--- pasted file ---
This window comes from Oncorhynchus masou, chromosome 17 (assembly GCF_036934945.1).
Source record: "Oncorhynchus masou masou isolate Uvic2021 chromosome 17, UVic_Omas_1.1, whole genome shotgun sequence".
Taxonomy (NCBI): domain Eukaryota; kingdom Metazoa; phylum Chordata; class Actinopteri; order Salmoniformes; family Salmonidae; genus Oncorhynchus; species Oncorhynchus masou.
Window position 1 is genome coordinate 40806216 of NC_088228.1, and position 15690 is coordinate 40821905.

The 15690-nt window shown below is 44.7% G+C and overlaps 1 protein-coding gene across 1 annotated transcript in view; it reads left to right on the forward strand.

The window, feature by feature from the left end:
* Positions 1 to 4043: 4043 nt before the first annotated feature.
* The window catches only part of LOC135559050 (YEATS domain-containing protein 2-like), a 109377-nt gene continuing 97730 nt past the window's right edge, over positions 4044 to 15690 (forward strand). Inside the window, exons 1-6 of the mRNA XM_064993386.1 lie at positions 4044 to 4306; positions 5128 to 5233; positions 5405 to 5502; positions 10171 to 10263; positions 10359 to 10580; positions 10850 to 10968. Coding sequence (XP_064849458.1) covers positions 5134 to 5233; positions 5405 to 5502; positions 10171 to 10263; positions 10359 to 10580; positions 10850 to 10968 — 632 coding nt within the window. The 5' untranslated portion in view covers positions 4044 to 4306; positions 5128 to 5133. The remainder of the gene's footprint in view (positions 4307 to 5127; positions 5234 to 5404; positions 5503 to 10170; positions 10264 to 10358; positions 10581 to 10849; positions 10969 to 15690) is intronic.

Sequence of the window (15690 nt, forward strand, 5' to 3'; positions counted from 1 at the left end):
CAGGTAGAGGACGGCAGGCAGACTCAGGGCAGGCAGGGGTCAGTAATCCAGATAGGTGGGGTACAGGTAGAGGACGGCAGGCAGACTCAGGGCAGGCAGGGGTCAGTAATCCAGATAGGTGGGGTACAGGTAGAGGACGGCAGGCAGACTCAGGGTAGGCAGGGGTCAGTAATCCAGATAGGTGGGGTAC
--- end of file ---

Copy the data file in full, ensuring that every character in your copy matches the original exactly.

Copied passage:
This window comes from Oncorhynchus masou, chromosome 17 (assembly GCF_036934945.1).
Source record: "Oncorhynchus masou masou isolate Uvic2021 chromosome 17, UVic_Omas_1.1, whole genome shotgun sequence".
Taxonomy (NCBI): domain Eukaryota; kingdom Metazoa; phylum Chordata; class Actinopteri; order Salmoniformes; family Salmonidae; genus Oncorhynchus; species Oncorhynchus masou.
Window position 1 is genome coordinate 40806216 of NC_088228.1, and position 15690 is coordinate 40821905.

The 15690-nt window shown below is 44.7% G+C and overlaps 1 protein-coding gene across 1 annotated transcript in view; it reads left to right on the forward strand.

The window, feature by feature from the left end:
* Positions 1 to 4043: 4043 nt before the first annotated feature.
* The window catches only part of LOC135559050 (YEATS domain-containing protein 2-like), a 109377-nt gene continuing 97730 nt past the window's right edge, over positions 4044 to 15690 (forward strand). Inside the window, exons 1-6 of the mRNA XM_064993386.1 lie at positions 4044 to 4306; positions 5128 to 5233; positions 5405 to 5502; positions 10171 to 10263; positions 10359 to 10580; positions 10850 to 10968. Coding sequence (XP_064849458.1) covers positions 5134 to 5233; positions 5405 to 5502; positions 10171 to 10263; positions 10359 to 10580; positions 10850 to 10968 — 632 coding nt within the window. The 5' untranslated portion in view covers positions 4044 to 4306; positions 5128 to 5133. The remainder of the gene's footprint in view (positions 4307 to 5127; positions 5234 to 5404; positions 5503 to 10170; positions 10264 to 10358; positions 10581 to 10849; positions 10969 to 15690) is intronic.

Sequence of the window (15690 nt, forward strand, 5' to 3'; positions counted from 1 at the left end):
CAGGTAGAGGACGGCAGGCAGACTCAGGGCAGGCAGGGGTCAGTAATCCAGATAGGTGGGGTACAGGTAGAGGACGGCAGGCAGACTCAGGGCAGGCAGGGGTCAGTAATCCAGATAGGTGGGGTACAGGTAGAGGACGGCAGGCAGACTCAGGGTAGGCAGGGGTCAGTAATCCAGATAGGTGGGGTAC